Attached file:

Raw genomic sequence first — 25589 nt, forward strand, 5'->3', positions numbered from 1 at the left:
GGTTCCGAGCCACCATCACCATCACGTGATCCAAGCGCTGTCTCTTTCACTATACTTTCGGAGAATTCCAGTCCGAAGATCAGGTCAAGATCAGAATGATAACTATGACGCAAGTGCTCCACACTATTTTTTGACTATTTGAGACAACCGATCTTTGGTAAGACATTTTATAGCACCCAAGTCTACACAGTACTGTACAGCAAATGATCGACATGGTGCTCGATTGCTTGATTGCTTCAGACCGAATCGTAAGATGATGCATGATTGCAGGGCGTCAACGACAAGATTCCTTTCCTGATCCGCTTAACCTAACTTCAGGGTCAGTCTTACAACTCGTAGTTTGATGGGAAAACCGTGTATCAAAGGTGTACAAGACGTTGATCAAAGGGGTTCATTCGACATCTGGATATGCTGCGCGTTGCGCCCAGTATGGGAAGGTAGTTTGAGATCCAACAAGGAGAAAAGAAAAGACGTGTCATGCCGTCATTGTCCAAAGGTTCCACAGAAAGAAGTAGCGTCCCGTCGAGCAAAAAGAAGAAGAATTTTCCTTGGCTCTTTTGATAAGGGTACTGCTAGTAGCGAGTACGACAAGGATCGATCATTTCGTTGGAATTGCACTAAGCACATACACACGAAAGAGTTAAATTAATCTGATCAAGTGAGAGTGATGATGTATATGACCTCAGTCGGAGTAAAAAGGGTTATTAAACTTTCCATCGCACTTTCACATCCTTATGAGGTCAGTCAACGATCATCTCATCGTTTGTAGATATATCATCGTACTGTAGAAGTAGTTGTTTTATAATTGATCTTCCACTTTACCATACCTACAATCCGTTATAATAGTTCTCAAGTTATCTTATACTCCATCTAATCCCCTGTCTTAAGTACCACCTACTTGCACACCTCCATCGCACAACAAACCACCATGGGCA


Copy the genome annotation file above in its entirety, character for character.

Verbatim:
Raw genomic sequence first — 25589 nt, forward strand, 5'->3', positions numbered from 1 at the left:
GGTTCCGAGCCACCATCACCATCACGTGATCCAAGCGCTGTCTCTTTCACTATACTTTCGGAGAATTCCAGTCCGAAGATCAGGTCAAGATCAGAATGATAACTATGACGCAAGTGCTCCACACTATTTTTTGACTATTTGAGACAACCGATCTTTGGTAAGACATTTTATAGCACCCAAGTCTACACAGTACTGTACAGCAAATGATCGACATGGTGCTCGATTGCTTGATTGCTTCAGACCGAATCGTAAGATGATGCATGATTGCAGGGCGTCAACGACAAGATTCCTTTCCTGATCCGCTTAACCTAACTTCAGGGTCAGTCTTACAACTCGTAGTTTGATGGGAAAACCGTGTATCAAAGGTGTACAAGACGTTGATCAAAGGGGTTCATTCGACATCTGGATATGCTGCGCGTTGCGCCCAGTATGGGAAGGTAGTTTGAGATCCAACAAGGAGAAAAGAAAAGACGTGTCATGCCGTCATTGTCCAAAGGTTCCACAGAAAGAAGTAGCGTCCCGTCGAGCAAAAAGAAGAAGAATTTTCCTTGGCTCTTTTGATAAGGGTACTGCTAGTAGCGAGTACGACAAGGATCGATCATTTCGTTGGAATTGCACTAAGCACATACACACGAAAGAGTTAAATTAATCTGATCAAGTGAGAGTGATGATGTATATGACCTCAGTCGGAGTAAAAAGGGTTATTAAACTTTCCATCGCACTTTCACATCCTTATGAGGTCAGTCAACGATCATCTCATCGTTTGTAGATATATCATCGTACTGTAGAAGTAGTTGTTTTATAATTGATCTTCCACTTTACCATACCTACAATCCGTTATAATAGTTCTCAAGTTATCTTATACTCCATCTAATCCCCTGTCTTAAGTACCACCTACTTGCACACCTCCATCGCACAACAAACCACCATGGGCA